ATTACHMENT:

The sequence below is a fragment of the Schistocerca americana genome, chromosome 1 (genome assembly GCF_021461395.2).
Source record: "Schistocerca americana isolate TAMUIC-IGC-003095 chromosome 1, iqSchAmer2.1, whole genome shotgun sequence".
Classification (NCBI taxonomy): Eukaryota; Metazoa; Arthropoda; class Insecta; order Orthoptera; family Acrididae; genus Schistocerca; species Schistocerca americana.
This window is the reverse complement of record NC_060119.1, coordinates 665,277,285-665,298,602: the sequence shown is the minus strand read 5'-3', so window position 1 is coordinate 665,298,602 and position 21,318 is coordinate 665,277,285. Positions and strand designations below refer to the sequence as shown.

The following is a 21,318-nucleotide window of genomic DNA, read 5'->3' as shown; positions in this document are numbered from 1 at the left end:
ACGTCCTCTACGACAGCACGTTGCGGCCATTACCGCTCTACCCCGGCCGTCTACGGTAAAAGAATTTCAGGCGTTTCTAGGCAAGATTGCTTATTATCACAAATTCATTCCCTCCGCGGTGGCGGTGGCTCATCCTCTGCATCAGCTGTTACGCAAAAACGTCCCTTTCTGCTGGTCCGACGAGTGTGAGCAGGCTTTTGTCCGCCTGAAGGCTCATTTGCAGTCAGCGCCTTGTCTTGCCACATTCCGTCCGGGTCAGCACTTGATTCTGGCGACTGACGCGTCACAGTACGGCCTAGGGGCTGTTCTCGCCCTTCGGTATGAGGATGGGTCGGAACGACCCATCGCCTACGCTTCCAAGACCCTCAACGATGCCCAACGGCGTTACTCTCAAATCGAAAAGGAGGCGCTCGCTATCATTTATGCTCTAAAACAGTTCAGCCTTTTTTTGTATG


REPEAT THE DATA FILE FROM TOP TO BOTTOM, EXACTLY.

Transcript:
The sequence below is a fragment of the Schistocerca americana genome, chromosome 1 (genome assembly GCF_021461395.2).
Source record: "Schistocerca americana isolate TAMUIC-IGC-003095 chromosome 1, iqSchAmer2.1, whole genome shotgun sequence".
Classification (NCBI taxonomy): Eukaryota; Metazoa; Arthropoda; class Insecta; order Orthoptera; family Acrididae; genus Schistocerca; species Schistocerca americana.
This window is the reverse complement of record NC_060119.1, coordinates 665,277,285-665,298,602: the sequence shown is the minus strand read 5'-3', so window position 1 is coordinate 665,298,602 and position 21,318 is coordinate 665,277,285. Positions and strand designations below refer to the sequence as shown.

The following is a 21,318-nucleotide window of genomic DNA, read 5'->3' as shown; positions in this document are numbered from 1 at the left end:
ACGTCCTCTACGACAGCACGTTGCGGCCATTACCGCTCTACCCCGGCCGTCTACGGTAAAAGAATTTCAGGCGTTTCTAGGCAAGATTGCTTATTATCACAAATTCATTCCCTCCGCGGTGGCGGTGGCTCATCCTCTGCATCAGCTGTTACGCAAAAACGTCCCTTTCTGCTGGTCCGACGAGTGTGAGCAGGCTTTTGTCCGCCTGAAGGCTCATTTGCAGTCAGCGCCTTGTCTTGCCACATTCCGTCCGGGTCAGCACTTGATTCTGGCGACTGACGCGTCACAGTACGGCCTAGGGGCTGTTCTCGCCCTTCGGTATGAGGATGGGTCGGAACGACCCATCGCCTACGCTTCCAAGACCCTCAACGATGCCCAACGGCGTTACTCTCAAATCGAAAAGGAGGCGCTCGCTATCATTTATGCTCTAAAACAGTTCAGCCTTTTTTTGTATG